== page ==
Q: What does your work involve?
I'm split between developing IL products and working with clients, so I'm able to exercise both the technical and social sides of my personality.
My work with clients is about 20% education, training people in basic Agile values and practices, and 80% is all in joining shoulder-to-shoulder with them so they can see how the principles and practices apply in their daily work.Q: Could you tell us a little bit about yourself - your education, interests, past work experiences.
I'm a graybeard programmer now. I've been in software since 1979, and have spent a lot of my career jumping between implementation-only and consulting. I've been in taxes, military contracting, factory and warehouse automation, telecommunications, construction industry systems, and dozens of other verticals. I've usually written some code and done some training. I used to teach OO to world class high-energy physicists, too, and that was a real kick!
Having started in 1979, I am technically undereducated, but have been self-educating for 30+ years and have had great mentors (a tradition I continue here) from academia and professional circles. A lot of people are jealous of my list of mentors. I'm a lucky stiff. I have some publications to my name, and more coming.
I love making stuff work, I love working with teams, and I am constantly fascinated by cog sci and other pop sci. Lately I've been falling in love all over again with great papers on software engineering from the past. Dijkstra is no less valid today than when his words were new.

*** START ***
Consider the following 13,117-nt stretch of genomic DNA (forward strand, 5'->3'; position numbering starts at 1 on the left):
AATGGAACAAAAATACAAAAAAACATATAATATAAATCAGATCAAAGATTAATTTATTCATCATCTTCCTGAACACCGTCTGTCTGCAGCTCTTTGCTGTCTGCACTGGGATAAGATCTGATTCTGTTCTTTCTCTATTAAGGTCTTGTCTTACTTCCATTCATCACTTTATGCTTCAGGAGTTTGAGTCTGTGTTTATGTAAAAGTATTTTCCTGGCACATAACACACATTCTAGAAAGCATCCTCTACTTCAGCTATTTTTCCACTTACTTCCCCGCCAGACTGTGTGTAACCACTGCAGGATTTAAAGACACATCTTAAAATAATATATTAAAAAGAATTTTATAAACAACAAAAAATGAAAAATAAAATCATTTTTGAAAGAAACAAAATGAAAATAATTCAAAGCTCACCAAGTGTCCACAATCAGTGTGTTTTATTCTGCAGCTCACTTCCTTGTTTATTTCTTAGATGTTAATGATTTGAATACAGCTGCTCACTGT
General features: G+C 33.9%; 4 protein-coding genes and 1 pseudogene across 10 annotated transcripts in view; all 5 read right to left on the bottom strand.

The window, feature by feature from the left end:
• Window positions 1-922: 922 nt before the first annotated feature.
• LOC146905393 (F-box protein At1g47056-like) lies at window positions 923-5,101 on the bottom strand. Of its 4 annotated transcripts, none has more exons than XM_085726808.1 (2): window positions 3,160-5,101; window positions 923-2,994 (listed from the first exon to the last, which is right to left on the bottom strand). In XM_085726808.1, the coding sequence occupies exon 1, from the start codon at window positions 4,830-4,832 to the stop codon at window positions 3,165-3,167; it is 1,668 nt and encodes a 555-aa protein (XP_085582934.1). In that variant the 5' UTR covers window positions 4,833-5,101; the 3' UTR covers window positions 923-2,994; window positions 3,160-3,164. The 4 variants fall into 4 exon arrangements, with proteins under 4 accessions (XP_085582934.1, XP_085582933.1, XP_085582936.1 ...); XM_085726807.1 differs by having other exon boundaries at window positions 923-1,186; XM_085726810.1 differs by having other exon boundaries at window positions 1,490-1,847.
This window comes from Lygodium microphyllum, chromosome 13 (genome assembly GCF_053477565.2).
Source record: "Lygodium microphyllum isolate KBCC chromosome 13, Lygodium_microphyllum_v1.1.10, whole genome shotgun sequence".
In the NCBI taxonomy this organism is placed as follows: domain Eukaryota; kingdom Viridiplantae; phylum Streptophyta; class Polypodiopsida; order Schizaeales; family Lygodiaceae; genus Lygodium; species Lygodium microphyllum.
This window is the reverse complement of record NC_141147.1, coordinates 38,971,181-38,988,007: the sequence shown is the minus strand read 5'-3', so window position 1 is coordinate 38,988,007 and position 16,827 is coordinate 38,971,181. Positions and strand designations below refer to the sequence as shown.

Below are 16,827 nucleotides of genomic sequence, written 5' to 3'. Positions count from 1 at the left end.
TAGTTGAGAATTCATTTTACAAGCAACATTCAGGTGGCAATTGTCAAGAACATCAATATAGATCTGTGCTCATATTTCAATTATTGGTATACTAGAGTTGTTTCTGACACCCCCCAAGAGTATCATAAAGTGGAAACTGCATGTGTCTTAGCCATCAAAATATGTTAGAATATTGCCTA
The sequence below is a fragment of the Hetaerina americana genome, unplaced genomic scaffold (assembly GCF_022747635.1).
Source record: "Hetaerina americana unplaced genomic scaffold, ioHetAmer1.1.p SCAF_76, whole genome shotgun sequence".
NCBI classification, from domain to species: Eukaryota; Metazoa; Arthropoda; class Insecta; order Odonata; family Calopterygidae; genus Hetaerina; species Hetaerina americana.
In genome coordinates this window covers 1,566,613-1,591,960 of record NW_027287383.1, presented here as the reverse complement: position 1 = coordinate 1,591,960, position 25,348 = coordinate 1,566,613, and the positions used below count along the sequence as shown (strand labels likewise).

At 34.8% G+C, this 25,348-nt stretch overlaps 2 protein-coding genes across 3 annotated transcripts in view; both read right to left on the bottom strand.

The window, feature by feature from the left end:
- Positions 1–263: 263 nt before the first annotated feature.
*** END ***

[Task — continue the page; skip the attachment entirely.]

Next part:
Q: That is great. Tell us what appeals to you about coaching?
Coaching is helping people acquire and apply skills in a context. I owe a lot to my mentors, and I suppose in addition to enjoying this work, I am paying forward the great kindnesses that were given to me. I like to see people falling back in love with their work, and celebrating their victories.
Q: What is a typical day at work like?
(laughs) I'm not sure what a typical day is like.
Most of my days involve pairing, thinking, sometimes coding, and always trying to see the next step in the evolution of my teams and their organizations. Some days are spent helping to set up environments (organizational, technical, and physical) so that teams can enjoy their work and do it more fluently than ever before.
Q: How has Lean changed hour practice of Agile?
Lean gives us a vocabulary to think with that we didn't have before. It has helped push the agile principles higher in the organization, to more decision-makers. Mostly, it has reminded us to see the whole and reach for a more carefully targeted, fluid work system.
Q: What do you do to relax?
I have a family, a small collection of guitars, and a love of really bad "B" movies. I like cooking, especially when it involves lots of sharp knives or hot chili peppers. When time allows, I also love taking the Nikon out on sightseeing trips.
Q: What does the future hold for you - any exciting plans, developments?
I'm thinking about another book or two, possibly one through PragPub and another through LeanPub. I'm overflowing with ideas about coaching, testing, Object-Oriented development and teaching programming to nonprogrammers.Tim on YouTube